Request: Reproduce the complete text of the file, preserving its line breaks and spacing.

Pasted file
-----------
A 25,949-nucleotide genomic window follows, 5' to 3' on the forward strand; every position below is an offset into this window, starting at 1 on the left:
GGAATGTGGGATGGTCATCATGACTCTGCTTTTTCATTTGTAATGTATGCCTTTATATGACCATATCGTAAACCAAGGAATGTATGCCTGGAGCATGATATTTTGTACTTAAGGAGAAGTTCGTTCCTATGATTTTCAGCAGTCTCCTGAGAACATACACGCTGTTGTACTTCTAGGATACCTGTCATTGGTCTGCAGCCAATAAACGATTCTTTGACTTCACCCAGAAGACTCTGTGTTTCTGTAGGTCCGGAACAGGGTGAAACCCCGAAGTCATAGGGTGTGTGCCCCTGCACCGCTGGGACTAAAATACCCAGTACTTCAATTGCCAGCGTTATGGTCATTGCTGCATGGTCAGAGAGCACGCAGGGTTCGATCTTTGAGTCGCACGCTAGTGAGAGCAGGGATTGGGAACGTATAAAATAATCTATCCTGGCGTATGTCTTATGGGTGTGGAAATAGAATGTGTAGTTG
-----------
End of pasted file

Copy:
A 25,949-nucleotide genomic window follows, 5' to 3' on the forward strand; every position below is an offset into this window, starting at 1 on the left:
GGAATGTGGGATGGTCATCATGACTCTGCTTTTTCATTTGTAATGTATGCCTTTATATGACCATATCGTAAACCAAGGAATGTATGCCTGGAGCATGATATTTTGTACTTAAGGAGAAGTTCGTTCCTATGATTTTCAGCAGTCTCCTGAGAACATACACGCTGTTGTACTTCTAGGATACCTGTCATTGGTCTGCAGCCAATAAACGATTCTTTGACTTCACCCAGAAGACTCTGTGTTTCTGTAGGTCCGGAACAGGGTGAAACCCCGAAGTCATAGGGTGTGTGCCCCTGCACCGCTGGGACTAAAATACCCAGTACTTCAATTGCCAGCGTTATGGTCATTGCTGCATGGTCAGAGAGCACGCAGGGTTCGATCTTTGAGTCGCACGCTAGTGAGAGCAGGGATTGGGAACGTATAAAATAATCTATCCTGGCGTATGTCTTATGGGTGTGGAAATAGAATGTGTAGTTG